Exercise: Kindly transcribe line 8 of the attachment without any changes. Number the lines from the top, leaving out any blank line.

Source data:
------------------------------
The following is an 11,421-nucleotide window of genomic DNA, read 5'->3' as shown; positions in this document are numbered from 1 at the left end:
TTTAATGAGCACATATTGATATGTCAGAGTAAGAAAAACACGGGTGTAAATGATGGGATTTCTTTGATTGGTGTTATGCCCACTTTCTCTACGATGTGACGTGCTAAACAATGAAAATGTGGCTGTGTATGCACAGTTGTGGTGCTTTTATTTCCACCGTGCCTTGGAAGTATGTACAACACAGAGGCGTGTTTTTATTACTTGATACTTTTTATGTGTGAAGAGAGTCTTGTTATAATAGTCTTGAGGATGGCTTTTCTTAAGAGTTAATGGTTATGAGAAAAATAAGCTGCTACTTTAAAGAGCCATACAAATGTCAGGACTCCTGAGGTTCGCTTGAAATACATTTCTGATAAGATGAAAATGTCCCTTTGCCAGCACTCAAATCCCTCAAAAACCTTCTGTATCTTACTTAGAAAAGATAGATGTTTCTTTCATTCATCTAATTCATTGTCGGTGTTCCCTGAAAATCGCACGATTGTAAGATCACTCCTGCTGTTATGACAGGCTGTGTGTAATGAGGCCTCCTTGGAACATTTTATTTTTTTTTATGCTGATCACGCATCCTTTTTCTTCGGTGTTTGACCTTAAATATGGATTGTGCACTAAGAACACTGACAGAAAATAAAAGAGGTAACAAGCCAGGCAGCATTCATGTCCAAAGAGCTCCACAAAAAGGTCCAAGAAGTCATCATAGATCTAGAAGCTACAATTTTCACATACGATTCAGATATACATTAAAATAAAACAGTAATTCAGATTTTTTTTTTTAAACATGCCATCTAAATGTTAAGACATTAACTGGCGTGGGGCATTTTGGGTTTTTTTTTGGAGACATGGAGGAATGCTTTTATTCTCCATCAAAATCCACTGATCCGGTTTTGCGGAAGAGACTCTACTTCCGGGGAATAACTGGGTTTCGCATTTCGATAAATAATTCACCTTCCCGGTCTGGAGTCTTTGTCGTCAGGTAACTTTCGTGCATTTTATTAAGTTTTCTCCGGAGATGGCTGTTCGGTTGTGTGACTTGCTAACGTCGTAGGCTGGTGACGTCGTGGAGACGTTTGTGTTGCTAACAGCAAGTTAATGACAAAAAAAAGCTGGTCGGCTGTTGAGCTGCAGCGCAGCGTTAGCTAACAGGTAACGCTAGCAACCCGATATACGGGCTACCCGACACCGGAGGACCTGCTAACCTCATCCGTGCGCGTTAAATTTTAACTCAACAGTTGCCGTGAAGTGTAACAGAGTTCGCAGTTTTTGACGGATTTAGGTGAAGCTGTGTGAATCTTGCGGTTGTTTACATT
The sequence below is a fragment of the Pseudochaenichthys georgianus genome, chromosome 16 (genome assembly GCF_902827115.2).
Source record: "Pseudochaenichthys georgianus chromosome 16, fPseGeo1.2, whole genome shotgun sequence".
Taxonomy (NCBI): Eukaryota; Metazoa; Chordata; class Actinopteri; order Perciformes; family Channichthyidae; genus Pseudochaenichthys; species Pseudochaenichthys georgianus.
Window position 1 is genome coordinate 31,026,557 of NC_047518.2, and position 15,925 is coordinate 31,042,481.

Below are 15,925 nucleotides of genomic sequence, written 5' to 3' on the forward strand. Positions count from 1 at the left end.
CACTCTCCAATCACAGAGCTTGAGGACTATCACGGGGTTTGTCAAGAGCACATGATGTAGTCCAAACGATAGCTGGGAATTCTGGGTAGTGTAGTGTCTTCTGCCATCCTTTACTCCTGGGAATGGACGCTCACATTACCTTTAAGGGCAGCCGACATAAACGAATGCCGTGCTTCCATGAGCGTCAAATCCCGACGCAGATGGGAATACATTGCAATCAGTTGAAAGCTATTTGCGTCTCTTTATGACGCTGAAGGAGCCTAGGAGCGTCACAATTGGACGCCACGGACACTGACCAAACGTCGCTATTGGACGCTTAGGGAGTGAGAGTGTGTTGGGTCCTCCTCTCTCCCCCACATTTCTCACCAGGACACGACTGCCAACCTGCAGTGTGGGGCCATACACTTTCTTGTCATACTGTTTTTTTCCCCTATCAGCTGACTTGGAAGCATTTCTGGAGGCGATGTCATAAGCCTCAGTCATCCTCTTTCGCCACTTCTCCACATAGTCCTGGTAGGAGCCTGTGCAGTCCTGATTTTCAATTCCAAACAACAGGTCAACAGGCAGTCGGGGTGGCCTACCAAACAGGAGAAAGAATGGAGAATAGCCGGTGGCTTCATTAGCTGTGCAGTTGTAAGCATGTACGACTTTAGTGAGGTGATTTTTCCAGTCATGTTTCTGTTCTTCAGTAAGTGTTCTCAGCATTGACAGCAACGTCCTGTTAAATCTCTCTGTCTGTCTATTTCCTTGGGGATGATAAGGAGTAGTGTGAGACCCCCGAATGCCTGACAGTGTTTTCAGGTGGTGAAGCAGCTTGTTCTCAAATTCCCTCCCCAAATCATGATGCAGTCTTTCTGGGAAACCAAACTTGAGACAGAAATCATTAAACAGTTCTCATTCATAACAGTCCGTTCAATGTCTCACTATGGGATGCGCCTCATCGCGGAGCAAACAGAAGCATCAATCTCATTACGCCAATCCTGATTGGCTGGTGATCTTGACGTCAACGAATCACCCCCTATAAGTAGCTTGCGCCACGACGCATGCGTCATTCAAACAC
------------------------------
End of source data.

CACTCTCCAATCACAGAGCTTGAGGACTATCACGGGGTTTGTCAAGAGCACATGATGTAGTCCAAACGATAGCTGGGAATTCTGGGTAGTGTAGTGTCTTCTGCCATCCTTTACTCCTGGGAATGGACGCTCACATTACCTTTAAGGGCAGCCGACATAAACGAATGCCGTGCTTCCATGAGCGTCAAATCCCGACGCAGATGGGAATACATTGCAATCAGTTGAAAGCTATTTGCGTCTCTTTATGACGCTGAAGGAGCCTAGGAGCGTCACAATTGGACGCCACGGACACTGACCAAACGTCGCTATTGGACGCTTAGGGAGTGAGAGTGTGTTGGGTCCTCCTCTCTCCCCCACATTTCTCACCAGGACACGACTGCCAACCTGCAGTGTGGGGCCATACACTTTCTTGTCATACTGTTTTTTTCCCCTATCAGCTGACTTGGAAGCATTTCTGGAGGCGATGTCATAAGCCTCAGTCATCCTCTTTCGCCACTTCTCCACATAGTCCTGGTAGGAGCCTGTGCAGTCCTGATTTTCAATTCCAAACAACAGGTCAACAGGCAGTCGGGGTGGCCTACCAAACAGGAGAAAGAATGGAGAATAGCCGGTGGCTTCATTAGCTGTGCAGTTGTAAGCATGTACGACTTTAGTGAGGTGATTTTTCCAGTCATGTTTCTGTTCTTCAGTAAGTGTTCTCAGCATTGACAGCAACGTCCTGTTAAATCTCTCTGTCTGTCTATTTCCTTGGGGATGATAAGGAGTAGTGTGAGACCCCCGAATGCCTGACAGTGTTTTCAGGTGGTGAAGCAGCTTGTTCTCAAATTCCCTCCCCAAATCATGATGCAGTCTTTCTGGGAAACCAAACTTGAGACAGAAATCATTAAACAGTTCTCATTCATAACAGTCCGTTCAATGTCTCACTATGGGATGCGCCTCATCGCGGAGCAAACAGAAGCATCAATCTCATTACGCCAATCCTGATTGGCTGGTGATCTTGACGTCAACGAATCACCCCCTATAAGTAGCTTGCGCCACGACGCATGCGTCATTCAAACAC